I step up to the viewing scope at Prospect Point, the northernmost outlook of Stanley Park. Legend has it that in the caves directly beneath where I am standing, there lives a powerful spirit-being—one that can bring forth thunderous storms and relentless, unforgiving rain showers. I glance up at the heart-sick clouds donned in their funereal blacks. The sky is full and heavy, with a lump caught in its throat, on the verge of spilling every last detail of its broken heart. The spirit-being below taunts and threatens.
I have made the trip to Prospect Point to answer a question that has been haunting me for over 35 years: what was my very last meal in Iran?
I hurriedly reach into my jean pockets and fumble around. I pull out a few pistachio shells, rocks of varying sizes and weights, and a crumpled-up leaf—the remaining hints of fall in Vancouver. Sticky wrappers of gaz (Persian nougat candy) and Sour Patch Kids cohabitate peacefully within the confines of said pockets; a couple of toot (dried mulberries) and nokhodchi (dried roasted chickpeas), which we had picked up a few days earlier from the Persian market in North Vancouver, have also eternally coated themselves to the fabric. I am the guardian of such treasures entrusted to me by my children on any given day, during any given outing.
I dig deeper and pull out the coin I am searching for. Soleil, my youngest, had spotted it half-buried in the dirt. I tried to dissuade her from digging it out, but she prevailed, as she often does. “Save it, Mama,” she said. “For luck, Mama,” added her sister Luna, my eldest.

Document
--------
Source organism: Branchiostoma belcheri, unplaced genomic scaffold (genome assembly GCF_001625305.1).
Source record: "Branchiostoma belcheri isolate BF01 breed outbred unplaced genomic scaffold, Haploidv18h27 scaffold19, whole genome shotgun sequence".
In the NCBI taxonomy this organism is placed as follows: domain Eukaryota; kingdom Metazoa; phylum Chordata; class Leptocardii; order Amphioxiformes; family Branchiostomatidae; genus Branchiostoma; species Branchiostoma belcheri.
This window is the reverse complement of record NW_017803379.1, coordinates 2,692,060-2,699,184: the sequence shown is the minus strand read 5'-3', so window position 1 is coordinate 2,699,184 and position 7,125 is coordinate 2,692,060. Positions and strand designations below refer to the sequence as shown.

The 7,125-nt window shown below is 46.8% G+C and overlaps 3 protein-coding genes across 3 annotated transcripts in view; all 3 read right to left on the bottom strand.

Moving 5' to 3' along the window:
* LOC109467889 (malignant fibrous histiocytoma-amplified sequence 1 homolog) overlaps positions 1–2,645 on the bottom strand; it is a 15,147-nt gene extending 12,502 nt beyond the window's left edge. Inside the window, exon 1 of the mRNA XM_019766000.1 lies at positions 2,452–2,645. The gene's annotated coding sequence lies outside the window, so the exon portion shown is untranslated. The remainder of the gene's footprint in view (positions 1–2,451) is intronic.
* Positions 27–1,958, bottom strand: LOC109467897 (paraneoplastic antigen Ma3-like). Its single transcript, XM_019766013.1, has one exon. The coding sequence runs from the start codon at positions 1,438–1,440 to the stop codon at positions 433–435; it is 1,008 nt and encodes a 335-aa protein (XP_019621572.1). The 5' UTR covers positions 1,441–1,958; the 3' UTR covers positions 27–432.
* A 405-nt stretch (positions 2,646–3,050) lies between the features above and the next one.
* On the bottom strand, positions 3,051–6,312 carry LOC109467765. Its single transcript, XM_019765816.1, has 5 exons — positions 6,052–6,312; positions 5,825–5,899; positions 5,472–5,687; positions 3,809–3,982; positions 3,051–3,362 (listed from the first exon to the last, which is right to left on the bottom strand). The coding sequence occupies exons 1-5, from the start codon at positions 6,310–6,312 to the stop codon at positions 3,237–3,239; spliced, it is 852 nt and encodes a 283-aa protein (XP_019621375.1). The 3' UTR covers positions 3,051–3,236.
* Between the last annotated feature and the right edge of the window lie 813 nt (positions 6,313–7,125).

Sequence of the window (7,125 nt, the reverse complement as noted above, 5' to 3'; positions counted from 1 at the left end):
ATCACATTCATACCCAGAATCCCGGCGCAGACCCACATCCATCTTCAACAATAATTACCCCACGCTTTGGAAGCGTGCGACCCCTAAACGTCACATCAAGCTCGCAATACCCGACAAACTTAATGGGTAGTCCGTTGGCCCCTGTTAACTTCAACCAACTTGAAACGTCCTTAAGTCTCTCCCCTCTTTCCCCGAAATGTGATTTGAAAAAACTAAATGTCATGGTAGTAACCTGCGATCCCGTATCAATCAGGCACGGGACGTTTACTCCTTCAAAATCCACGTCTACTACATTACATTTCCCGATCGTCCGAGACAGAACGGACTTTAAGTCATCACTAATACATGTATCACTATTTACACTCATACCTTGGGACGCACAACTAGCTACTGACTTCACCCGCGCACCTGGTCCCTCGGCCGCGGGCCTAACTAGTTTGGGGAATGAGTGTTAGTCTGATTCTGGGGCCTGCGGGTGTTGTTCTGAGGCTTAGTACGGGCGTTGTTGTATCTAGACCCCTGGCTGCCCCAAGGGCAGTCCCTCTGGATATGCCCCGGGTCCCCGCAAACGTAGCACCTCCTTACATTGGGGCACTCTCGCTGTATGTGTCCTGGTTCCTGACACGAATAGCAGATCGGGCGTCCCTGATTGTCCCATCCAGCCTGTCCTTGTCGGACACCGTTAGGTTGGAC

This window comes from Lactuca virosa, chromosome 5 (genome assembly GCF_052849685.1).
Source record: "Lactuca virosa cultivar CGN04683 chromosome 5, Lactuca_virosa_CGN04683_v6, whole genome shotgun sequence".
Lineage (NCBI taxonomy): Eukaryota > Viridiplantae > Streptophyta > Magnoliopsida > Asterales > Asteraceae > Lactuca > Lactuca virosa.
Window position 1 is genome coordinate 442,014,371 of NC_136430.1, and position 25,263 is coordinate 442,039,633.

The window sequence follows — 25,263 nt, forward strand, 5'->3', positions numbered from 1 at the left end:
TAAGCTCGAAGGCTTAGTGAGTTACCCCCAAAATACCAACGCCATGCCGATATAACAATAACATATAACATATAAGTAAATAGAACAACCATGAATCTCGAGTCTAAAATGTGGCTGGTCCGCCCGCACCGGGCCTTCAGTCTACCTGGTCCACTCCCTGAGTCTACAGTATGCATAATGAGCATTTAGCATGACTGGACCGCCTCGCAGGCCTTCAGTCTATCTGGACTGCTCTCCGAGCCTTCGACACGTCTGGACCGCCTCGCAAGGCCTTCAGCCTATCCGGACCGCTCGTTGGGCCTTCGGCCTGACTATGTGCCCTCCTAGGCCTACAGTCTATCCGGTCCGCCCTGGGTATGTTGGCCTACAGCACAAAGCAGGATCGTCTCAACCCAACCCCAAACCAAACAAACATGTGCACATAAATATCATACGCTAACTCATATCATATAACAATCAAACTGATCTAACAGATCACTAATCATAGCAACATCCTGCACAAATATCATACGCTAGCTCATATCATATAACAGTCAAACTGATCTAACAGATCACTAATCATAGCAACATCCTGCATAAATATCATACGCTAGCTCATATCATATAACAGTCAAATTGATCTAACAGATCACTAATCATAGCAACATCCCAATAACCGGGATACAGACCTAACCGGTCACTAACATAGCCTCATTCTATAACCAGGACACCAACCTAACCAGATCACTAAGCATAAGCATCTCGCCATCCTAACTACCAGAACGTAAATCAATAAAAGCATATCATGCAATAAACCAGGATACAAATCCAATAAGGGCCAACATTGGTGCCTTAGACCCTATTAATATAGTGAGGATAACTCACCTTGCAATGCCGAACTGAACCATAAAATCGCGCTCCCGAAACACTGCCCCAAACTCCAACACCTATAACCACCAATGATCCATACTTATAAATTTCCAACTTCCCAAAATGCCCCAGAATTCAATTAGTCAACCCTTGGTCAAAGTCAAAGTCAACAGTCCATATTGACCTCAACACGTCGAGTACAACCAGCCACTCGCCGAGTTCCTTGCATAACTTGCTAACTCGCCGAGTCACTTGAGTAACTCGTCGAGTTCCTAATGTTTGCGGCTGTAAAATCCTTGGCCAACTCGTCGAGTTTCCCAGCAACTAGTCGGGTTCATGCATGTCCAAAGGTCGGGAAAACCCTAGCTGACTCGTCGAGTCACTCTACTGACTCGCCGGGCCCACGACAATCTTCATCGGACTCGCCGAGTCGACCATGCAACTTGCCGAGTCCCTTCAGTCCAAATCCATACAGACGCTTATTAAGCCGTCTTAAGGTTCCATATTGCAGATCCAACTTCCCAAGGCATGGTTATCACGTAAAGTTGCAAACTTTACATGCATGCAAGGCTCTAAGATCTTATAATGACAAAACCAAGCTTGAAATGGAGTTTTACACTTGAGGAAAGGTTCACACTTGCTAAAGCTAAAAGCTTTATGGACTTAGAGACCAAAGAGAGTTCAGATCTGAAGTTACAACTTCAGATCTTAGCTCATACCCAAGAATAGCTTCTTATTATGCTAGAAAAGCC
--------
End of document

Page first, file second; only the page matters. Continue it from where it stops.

I find my footing on the cement platform, give the coin a quick toss—for luck—and insert it in the slot of the Prospect Point viewing scope. I grab either side of the apparatus and slowly bring my face closer. It takes my eyes a few moments to adjust. I open my lids wide and hold on tight as I get swept up in a continuum of sights, sounds, smells, and tastes of a life past, present, and future crashing in and out of focus. I frantically search and search. Time is limited, and I am out of coins.
Instinctively I swing the scope east, hoping that somewhere beyond the Lions Gate Bridge and Burrard Inlet, I will be able to find the snow-capped Alborz mountains and eventually zoom in on our kitchen table in Tehran. But today, just like every other day for the past 38 years, the memory-keepers have no intention of unlocking their vaults, no matter how hard I open or close my eyes. Suddenly, the ground beneath me rumbles and the viewing scope jolts and swings back west, sweeping past Ambleside Beach, across Siwash Rock, and landing directly on Robson Street circa 1982.
My parents, brother, and I left Iran in 1980, shortly after the revolution. After a brief stay in Italy, we packed all our belongings once again and headed west to the exotic and the unknown: Vancouver. We had recently been accepted as landed immigrants, meaning Canada graciously opened its doors and we gratefully accepted; we arrived at Vancouver International Airport on my 10th birthday, three suitcases and one sewing machine in tow. After respectful but intense questioning at immigration, we were dropped off at a hotel on Robson Street, which was then still a couple years shy of becoming the fashionable tourist hub it is today. We were jetlagged, culture shocked, and hungry, so that first night, my father and brother courageously ventured out into the wild in search of provisions. I fell asleep before they returned.